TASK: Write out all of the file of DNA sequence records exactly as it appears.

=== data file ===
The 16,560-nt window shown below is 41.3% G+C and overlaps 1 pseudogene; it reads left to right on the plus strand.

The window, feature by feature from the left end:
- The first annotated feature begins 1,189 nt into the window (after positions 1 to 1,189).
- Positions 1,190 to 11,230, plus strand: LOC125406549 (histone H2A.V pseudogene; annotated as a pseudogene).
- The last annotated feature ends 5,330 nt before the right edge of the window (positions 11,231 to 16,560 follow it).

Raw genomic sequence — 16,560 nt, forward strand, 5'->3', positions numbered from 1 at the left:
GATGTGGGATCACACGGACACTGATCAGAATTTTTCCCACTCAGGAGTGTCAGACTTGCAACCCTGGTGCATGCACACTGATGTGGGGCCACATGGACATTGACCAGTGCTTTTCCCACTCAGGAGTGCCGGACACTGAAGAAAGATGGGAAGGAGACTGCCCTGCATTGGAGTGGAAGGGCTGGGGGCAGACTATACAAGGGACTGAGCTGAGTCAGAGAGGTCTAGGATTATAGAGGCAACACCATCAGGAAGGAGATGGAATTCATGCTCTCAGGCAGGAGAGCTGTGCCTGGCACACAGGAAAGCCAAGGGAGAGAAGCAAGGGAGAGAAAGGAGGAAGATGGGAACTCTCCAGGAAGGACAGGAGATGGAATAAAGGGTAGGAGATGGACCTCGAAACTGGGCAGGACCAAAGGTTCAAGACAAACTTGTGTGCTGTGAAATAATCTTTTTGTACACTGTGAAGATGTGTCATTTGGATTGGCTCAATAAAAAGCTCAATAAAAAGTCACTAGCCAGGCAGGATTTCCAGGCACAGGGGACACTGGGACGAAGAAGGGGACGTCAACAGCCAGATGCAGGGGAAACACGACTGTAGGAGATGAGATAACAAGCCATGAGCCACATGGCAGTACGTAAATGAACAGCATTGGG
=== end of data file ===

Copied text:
The 16,560-nt window shown below is 41.3% G+C and overlaps 1 pseudogene; it reads left to right on the plus strand.

The window, feature by feature from the left end:
- The first annotated feature begins 1,189 nt into the window (after positions 1 to 1,189).
- Positions 1,190 to 11,230, plus strand: LOC125406549 (histone H2A.V pseudogene; annotated as a pseudogene).
- The last annotated feature ends 5,330 nt before the right edge of the window (positions 11,231 to 16,560 follow it).

Raw genomic sequence — 16,560 nt, forward strand, 5'->3', positions numbered from 1 at the left:
GATGTGGGATCACACGGACACTGATCAGAATTTTTCCCACTCAGGAGTGTCAGACTTGCAACCCTGGTGCATGCACACTGATGTGGGGCCACATGGACATTGACCAGTGCTTTTCCCACTCAGGAGTGCCGGACACTGAAGAAAGATGGGAAGGAGACTGCCCTGCATTGGAGTGGAAGGGCTGGGGGCAGACTATACAAGGGACTGAGCTGAGTCAGAGAGGTCTAGGATTATAGAGGCAACACCATCAGGAAGGAGATGGAATTCATGCTCTCAGGCAGGAGAGCTGTGCCTGGCACACAGGAAAGCCAAGGGAGAGAAGCAAGGGAGAGAAAGGAGGAAGATGGGAACTCTCCAGGAAGGACAGGAGATGGAATAAAGGGTAGGAGATGGACCTCGAAACTGGGCAGGACCAAAGGTTCAAGACAAACTTGTGTGCTGTGAAATAATCTTTTTGTACACTGTGAAGATGTGTCATTTGGATTGGCTCAATAAAAAGCTCAATAAAAAGTCACTAGCCAGGCAGGATTTCCAGGCACAGGGGACACTGGGACGAAGAAGGGGACGTCAACAGCCAGATGCAGGGGAAACACGACTGTAGGAGATGAGATAACAAGCCATGAGCCACATGGCAGTACGTAAATGAACAGCATTGGG